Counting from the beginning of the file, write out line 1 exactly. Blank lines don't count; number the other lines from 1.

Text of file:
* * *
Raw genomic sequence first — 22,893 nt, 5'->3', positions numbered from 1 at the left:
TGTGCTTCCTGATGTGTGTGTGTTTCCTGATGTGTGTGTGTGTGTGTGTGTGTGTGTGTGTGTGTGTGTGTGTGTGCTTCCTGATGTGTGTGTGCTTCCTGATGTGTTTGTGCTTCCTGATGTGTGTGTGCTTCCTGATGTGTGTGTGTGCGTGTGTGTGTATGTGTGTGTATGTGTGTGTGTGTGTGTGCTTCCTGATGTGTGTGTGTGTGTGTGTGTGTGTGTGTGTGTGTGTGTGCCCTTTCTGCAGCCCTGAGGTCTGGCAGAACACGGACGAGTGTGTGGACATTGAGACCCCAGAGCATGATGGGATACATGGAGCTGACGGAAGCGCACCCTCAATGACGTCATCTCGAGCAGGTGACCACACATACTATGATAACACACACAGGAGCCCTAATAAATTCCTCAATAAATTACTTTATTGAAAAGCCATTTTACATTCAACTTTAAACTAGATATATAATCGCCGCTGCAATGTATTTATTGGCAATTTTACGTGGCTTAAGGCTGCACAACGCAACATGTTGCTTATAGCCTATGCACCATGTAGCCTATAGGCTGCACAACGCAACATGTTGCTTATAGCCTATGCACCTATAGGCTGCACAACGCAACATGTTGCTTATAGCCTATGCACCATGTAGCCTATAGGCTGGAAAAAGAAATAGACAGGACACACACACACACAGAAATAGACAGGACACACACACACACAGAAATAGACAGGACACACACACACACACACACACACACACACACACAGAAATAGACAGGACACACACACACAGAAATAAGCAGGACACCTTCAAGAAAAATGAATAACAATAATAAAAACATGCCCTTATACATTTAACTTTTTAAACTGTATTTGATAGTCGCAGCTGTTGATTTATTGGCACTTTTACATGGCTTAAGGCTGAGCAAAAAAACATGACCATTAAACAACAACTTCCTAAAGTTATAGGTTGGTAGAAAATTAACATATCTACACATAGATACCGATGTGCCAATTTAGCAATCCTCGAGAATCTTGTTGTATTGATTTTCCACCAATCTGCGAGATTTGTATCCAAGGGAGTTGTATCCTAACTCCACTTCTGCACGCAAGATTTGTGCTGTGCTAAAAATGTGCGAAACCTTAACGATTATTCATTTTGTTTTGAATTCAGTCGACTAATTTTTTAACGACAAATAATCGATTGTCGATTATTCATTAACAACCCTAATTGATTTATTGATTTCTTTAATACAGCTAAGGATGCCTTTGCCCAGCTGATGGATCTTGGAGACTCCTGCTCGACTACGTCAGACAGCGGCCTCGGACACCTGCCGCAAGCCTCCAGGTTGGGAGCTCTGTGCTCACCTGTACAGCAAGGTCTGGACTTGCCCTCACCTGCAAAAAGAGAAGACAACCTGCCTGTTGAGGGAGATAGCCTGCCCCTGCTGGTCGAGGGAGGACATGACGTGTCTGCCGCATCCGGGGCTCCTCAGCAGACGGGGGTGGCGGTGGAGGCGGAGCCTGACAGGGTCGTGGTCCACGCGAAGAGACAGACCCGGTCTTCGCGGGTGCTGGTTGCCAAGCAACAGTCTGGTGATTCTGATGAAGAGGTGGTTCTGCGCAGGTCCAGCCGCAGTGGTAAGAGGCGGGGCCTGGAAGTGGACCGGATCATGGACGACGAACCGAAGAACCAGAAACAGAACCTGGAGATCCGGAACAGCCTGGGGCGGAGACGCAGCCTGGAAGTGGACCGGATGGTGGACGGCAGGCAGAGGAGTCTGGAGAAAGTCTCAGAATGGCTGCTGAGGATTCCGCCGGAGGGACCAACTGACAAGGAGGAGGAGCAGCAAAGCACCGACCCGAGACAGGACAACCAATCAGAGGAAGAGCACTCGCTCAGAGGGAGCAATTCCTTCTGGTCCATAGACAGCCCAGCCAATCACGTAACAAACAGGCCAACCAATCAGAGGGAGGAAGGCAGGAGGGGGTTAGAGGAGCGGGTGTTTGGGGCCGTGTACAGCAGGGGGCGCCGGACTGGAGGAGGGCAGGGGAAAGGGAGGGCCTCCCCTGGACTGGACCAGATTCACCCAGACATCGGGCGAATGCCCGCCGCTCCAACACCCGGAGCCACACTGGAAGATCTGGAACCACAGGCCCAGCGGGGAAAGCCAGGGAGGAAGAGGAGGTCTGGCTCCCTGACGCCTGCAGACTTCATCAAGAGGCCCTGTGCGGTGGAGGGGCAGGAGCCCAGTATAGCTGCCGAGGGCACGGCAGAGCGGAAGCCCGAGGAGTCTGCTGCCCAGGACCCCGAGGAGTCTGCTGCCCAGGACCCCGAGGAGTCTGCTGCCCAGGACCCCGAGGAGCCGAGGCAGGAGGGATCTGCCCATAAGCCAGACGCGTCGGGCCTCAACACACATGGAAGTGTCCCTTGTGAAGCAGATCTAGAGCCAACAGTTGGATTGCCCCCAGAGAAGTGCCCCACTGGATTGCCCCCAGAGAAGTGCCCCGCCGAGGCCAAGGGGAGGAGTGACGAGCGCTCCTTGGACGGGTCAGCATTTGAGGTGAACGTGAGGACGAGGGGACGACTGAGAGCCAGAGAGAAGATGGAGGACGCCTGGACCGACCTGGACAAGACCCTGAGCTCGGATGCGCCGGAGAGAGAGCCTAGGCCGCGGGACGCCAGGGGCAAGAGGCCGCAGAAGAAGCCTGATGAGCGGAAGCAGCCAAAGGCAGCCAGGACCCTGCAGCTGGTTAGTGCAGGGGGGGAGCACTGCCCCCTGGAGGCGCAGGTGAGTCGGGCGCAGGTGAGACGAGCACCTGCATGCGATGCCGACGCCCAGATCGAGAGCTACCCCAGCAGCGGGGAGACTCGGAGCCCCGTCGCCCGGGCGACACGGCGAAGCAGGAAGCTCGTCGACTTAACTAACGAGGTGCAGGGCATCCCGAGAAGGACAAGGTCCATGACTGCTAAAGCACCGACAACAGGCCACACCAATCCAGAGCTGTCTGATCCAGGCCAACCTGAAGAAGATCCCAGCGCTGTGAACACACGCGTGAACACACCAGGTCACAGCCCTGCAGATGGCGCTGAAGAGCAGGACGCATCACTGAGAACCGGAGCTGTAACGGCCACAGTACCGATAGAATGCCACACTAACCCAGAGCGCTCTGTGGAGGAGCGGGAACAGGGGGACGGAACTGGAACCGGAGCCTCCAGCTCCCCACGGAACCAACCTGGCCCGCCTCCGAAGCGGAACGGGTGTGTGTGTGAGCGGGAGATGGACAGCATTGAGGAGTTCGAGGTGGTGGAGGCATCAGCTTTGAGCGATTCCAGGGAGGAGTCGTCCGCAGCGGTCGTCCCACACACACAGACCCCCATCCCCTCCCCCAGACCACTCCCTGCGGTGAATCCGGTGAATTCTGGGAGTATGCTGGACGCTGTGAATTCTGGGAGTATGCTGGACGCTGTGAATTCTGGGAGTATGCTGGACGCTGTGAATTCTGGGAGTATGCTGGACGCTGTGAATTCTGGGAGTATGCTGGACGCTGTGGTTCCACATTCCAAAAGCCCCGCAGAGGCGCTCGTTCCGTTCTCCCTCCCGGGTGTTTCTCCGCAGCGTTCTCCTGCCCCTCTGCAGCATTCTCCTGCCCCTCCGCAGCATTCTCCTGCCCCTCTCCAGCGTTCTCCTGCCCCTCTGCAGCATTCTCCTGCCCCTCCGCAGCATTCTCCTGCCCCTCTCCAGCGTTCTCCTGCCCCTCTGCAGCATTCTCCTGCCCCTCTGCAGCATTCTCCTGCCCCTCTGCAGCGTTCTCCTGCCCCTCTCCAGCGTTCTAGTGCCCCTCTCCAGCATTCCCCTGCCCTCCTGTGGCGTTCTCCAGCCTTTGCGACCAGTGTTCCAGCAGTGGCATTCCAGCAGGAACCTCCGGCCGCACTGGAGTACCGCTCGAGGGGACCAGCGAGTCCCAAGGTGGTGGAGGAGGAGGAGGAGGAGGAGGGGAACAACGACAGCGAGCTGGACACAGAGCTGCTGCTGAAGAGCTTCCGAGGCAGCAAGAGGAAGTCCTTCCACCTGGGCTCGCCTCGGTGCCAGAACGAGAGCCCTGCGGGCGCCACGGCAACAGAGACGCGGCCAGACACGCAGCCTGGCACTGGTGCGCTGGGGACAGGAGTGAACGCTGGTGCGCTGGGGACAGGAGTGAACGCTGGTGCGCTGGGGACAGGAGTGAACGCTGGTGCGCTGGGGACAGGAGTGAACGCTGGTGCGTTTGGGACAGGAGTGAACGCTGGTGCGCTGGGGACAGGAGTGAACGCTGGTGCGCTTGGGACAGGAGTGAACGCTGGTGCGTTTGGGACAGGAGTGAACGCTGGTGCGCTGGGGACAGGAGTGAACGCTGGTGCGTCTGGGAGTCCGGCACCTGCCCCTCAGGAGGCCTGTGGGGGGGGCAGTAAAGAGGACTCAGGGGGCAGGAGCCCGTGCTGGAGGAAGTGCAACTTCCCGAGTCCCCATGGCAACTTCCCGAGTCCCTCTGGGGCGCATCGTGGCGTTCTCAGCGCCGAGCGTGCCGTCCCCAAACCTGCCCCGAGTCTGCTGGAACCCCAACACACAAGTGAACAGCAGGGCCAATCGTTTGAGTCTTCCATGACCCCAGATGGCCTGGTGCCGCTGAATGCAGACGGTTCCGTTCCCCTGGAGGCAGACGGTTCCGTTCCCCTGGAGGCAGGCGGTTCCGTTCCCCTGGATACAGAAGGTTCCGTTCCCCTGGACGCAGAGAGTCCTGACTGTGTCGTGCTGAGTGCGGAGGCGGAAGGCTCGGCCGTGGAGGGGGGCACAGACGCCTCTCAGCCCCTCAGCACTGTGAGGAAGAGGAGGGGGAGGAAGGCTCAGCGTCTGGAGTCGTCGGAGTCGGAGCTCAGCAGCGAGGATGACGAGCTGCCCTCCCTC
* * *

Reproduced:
Raw genomic sequence first — 22,893 nt, 5'->3', positions numbered from 1 at the left: